Now that tornado season is here, the Charles County Department of Emergency Services encourages residents to be prepared. Tornadoes are violent by nature and capable of completely destroying well-made structures, uprooting trees and hurling objects like deadly missiles. A tornado appears as a rotating, funnel-shaped cloud that extends from a thunderstorm to the ground with whirling winds that can reach 300 miles per hour.
Prepare a Home Tornado Plan
- Pick a place where family members could gather if a tornado is headed your way. It could be your basement or, if there is no basement, a center hallway, bathroom, or closet on the lowest floor. Keep this place uncluttered.
- If you are in a high-rise building, you may not have enough time to go to the lowest floor. Pick a place in a hallway in the center of the building.
Watch vs. Warning: What’s the Difference?
Tornado Watch – Tornadoes are possible in and near the watch area. Review and discuss your emergency plans, and check supplies and your safe room. Be ready to act quickly if a warning is issued or you suspect a tornado is approaching. Acting early helps to save lives!
Tornado Warning – A tornado has been sighted or indicated by weather radar. Tornado warnings indicate imminent danger to life and property. Go immediately under ground to a basement, storm cellar or an interior room (closet, hallway or bathroom). In the open outdoors: If possible, seek shelter in a sturdy building. If not, lie flat and face-down on low ground, protecting the back of your head with your arms. Get as far away from trees and cars as you can; they may be blown onto you in a tornado. Flying debris is the greatest danger in tornadoes.
Signs of a Tornado
- Strong, persistent rotation in the cloud base.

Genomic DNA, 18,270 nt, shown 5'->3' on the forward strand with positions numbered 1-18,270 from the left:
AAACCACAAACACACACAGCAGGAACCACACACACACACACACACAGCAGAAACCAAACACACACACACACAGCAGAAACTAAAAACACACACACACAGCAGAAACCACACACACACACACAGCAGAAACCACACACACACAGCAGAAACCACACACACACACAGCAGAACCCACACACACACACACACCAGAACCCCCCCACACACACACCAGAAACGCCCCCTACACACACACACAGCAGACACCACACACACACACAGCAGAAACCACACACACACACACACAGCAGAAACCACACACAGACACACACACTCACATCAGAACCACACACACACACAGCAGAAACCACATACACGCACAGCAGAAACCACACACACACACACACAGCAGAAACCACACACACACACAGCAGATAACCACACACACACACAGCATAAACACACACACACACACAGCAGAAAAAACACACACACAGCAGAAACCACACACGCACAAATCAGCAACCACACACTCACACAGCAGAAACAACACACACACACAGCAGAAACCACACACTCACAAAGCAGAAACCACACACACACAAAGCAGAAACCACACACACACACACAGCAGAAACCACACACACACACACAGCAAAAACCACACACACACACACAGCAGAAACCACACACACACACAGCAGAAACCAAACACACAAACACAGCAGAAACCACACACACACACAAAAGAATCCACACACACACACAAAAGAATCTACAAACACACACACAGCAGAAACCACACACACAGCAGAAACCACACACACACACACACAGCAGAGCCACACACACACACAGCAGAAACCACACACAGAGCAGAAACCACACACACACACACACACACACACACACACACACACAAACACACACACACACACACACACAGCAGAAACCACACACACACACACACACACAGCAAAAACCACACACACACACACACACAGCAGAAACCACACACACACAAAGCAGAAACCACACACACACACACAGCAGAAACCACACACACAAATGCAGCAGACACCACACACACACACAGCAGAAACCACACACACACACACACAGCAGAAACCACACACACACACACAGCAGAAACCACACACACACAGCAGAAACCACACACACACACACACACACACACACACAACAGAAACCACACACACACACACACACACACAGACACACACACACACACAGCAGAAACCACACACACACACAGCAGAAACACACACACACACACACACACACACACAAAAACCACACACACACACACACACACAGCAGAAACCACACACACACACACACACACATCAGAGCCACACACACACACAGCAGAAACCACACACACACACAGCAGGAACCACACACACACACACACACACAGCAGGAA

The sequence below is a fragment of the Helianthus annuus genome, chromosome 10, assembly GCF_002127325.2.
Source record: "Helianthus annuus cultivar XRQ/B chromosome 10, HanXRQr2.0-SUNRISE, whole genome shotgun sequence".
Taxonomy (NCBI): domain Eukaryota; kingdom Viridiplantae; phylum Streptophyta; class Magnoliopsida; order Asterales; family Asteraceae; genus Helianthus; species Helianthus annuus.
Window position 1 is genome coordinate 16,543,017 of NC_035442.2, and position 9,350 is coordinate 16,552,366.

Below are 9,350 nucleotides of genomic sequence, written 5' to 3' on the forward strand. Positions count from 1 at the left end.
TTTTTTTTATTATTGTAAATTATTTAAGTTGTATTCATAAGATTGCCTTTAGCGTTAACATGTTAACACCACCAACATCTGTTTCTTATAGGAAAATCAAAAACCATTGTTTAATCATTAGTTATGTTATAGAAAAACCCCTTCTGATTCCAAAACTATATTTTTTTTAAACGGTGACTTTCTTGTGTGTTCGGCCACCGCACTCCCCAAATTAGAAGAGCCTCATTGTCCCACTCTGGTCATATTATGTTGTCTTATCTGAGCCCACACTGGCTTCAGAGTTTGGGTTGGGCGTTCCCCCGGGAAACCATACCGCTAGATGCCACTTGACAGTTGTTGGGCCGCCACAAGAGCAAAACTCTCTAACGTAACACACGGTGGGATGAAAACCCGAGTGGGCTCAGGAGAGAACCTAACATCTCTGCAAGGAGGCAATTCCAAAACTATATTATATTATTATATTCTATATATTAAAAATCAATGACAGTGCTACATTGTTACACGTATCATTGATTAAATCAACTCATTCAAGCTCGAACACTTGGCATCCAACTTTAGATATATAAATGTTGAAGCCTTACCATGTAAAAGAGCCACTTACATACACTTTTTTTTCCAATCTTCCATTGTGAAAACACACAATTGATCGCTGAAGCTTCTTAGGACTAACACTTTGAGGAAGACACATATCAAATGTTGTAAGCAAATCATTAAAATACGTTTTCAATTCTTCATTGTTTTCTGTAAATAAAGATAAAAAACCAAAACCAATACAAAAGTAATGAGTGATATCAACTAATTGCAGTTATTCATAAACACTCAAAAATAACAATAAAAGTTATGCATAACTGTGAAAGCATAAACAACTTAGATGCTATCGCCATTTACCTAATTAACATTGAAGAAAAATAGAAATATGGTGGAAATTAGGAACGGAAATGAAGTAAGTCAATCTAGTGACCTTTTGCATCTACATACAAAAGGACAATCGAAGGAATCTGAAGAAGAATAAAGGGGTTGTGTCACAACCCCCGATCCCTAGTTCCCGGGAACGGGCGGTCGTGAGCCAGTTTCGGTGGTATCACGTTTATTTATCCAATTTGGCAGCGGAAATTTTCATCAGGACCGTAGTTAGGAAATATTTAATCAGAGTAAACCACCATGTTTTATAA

- Whirling dust or debris on the ground under a cloud base – tornadoes sometimes have no funnel!
- Hail or heavy rain followed by either dead calm or a fast, intense wind shift. Many tornadoes are wrapped in heavy precipitation and can’t be seen.
- Day or night – Loud, continuous roar or rumble, which doesn’t fade in a few seconds like thunder.
- Night – Small, bright, blue-green to white flashes at ground level near a thunderstorm (as opposed to silvery lightning up in the clouds). These mean power lines are being snapped by very strong wind, maybe a tornado.
- Persistent lowering from the cloud base, illuminated or silhouetted by lightning – especially if it is on the ground or there is a blue-green-white power flash underneath.
After a Tornado
Keep your family together and wait for emergency personnel to arrive. Carefully render aid to those who are injured. Stay away from power lines and puddles with wires in them; they may still be carrying electricity! Watch your step to avoid broken glass, nails, and other sharp objects. Stay out of any heavily damaged houses or buildings; they could collapse at any time. Do not use matches or lighters, in case of leaking natural gas pipes or fuel tanks nearby. Remain calm and alert, and listen for information and instructions from emergency crews or local officials.